Insights from the Twitosphere
Much discussion on twitter, a good thread by sea level rise expert Bob Kopp:
What’s the worst case scenario?
I have frequently written on the need to articulate the worst case scenario:
- Worst case scenario versus fat tail
- Risk assessment: What is the plausible ‘worst scenario’ for climate change?
- Climate uncertainty and risk
- Sea level rise acceleration (or not): Part VI Projections for the 21st century
- Planetary boundaries, tipping points and prophets of doom (RIE)
The falsification approach expounded by Betz is probably the best framework for addressing this. However such a ‘worst case’ scenario is formulated, it should be subjected to attempts to falsify the scenario based on our back ground knowledge.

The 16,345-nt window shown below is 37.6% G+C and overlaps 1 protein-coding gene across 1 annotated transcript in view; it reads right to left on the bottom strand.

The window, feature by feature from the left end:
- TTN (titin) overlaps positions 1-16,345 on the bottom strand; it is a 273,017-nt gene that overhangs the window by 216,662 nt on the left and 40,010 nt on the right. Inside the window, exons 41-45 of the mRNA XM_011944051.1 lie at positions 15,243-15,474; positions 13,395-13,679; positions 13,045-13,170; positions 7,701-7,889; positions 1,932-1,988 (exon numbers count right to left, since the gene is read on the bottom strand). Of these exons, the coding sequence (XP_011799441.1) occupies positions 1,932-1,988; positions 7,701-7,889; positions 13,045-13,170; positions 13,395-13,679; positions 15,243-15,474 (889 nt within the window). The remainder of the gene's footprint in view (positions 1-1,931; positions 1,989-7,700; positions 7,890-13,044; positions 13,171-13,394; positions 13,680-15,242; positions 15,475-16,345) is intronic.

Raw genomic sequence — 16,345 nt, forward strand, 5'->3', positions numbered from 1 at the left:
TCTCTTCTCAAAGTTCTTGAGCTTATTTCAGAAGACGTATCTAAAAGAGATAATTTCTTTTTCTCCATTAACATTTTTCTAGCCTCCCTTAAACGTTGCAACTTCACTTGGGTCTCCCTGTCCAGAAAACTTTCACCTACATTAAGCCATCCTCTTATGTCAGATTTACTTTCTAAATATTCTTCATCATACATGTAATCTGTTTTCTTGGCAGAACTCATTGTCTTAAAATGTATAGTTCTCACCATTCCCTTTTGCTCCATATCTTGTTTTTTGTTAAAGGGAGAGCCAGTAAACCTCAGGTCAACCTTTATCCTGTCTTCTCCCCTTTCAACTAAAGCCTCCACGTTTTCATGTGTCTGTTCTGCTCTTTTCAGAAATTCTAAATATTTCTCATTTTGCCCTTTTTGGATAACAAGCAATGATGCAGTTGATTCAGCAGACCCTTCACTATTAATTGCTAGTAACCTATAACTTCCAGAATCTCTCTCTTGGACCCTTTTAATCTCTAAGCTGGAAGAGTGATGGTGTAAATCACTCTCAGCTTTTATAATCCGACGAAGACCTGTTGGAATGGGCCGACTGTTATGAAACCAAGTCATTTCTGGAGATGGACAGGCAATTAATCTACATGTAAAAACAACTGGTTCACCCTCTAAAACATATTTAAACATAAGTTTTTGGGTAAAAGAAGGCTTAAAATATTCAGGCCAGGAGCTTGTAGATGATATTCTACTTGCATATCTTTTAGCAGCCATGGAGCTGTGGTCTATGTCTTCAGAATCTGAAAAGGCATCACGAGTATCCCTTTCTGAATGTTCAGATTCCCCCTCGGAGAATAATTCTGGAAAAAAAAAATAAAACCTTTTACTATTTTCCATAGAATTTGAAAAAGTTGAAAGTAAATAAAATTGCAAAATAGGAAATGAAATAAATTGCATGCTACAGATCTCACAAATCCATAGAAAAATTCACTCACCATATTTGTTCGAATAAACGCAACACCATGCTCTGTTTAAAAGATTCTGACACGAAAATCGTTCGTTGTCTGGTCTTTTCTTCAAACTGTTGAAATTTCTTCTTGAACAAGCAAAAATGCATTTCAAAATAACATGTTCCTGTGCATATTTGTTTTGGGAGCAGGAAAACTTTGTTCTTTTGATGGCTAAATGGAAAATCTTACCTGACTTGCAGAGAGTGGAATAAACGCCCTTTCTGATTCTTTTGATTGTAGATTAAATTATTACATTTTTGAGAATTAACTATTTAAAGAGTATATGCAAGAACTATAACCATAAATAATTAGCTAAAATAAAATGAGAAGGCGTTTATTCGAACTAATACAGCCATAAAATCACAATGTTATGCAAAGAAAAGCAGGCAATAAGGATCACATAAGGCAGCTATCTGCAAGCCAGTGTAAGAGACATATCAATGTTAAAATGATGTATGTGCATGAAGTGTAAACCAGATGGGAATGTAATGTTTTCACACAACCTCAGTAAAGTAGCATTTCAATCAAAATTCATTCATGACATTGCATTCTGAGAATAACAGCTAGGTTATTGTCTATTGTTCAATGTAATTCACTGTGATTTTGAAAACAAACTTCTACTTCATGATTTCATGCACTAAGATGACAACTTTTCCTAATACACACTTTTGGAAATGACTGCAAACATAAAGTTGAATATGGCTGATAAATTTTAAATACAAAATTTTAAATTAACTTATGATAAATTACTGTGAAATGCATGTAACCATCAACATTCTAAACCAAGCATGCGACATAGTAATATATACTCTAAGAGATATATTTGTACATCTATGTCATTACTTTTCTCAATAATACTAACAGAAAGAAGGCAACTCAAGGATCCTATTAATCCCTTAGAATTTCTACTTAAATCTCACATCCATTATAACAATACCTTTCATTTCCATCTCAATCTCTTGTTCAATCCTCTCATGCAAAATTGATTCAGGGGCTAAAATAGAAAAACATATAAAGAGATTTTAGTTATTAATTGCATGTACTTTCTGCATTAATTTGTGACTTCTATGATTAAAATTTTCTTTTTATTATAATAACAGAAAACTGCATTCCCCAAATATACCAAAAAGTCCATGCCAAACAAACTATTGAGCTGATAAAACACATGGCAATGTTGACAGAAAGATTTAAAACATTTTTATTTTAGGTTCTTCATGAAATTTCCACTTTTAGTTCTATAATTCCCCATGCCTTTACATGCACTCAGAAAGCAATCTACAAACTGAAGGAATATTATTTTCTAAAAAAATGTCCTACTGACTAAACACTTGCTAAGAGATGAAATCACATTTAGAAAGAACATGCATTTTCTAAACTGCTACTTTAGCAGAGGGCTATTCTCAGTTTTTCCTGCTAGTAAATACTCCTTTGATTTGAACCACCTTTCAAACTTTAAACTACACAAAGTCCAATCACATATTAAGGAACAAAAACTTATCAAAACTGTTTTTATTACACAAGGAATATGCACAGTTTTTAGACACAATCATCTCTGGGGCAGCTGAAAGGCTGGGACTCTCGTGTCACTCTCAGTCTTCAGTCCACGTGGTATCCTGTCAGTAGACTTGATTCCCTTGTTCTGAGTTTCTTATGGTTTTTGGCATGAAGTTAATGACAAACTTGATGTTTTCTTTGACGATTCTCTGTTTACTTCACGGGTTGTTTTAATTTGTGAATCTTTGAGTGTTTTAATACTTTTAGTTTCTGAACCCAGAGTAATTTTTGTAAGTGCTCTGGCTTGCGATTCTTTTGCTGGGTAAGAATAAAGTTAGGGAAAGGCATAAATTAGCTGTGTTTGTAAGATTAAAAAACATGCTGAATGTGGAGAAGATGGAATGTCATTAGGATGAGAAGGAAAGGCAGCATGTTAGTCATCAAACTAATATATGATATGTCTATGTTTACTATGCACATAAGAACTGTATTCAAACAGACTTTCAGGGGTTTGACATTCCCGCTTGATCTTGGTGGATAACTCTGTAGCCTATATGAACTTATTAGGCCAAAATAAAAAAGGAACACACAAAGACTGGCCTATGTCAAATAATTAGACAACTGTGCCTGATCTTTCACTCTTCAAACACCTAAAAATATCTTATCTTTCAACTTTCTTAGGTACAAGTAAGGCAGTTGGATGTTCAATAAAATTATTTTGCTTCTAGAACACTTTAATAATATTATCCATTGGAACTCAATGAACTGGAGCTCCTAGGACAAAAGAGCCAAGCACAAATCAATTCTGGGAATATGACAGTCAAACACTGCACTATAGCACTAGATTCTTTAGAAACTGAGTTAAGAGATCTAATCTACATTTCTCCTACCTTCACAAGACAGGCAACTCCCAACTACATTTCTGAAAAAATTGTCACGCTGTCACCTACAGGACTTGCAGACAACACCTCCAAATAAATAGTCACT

There are two overall approaches that could be followed:
- Considering the possibility of outcome, based on background knowledge of past climates and what caused them
- Consideration of the various links in the causal chain reasoning that produced the outcome
For both, more rigorous articulation of the Steffen et al. scenario is needed. Note, this scenario is completely independent of climate models.
At the heart of this issue is a point raised by coauthor Rockström in the Guardian article:
Rockström says there are huge gaps in data and knowledge about how one process might amplify another. Contrary to the Gaia theory, which suggests the Earth has a self-righting tendency, he says the feedbacks could push the planet to a more extreme state.
Another key point: this paper does not adhere to the linear CO2 control knob theory, where you dial up or dial down the temperature based on CO2 concentrations. This paper considers more of a nonlinear, tipping point approach.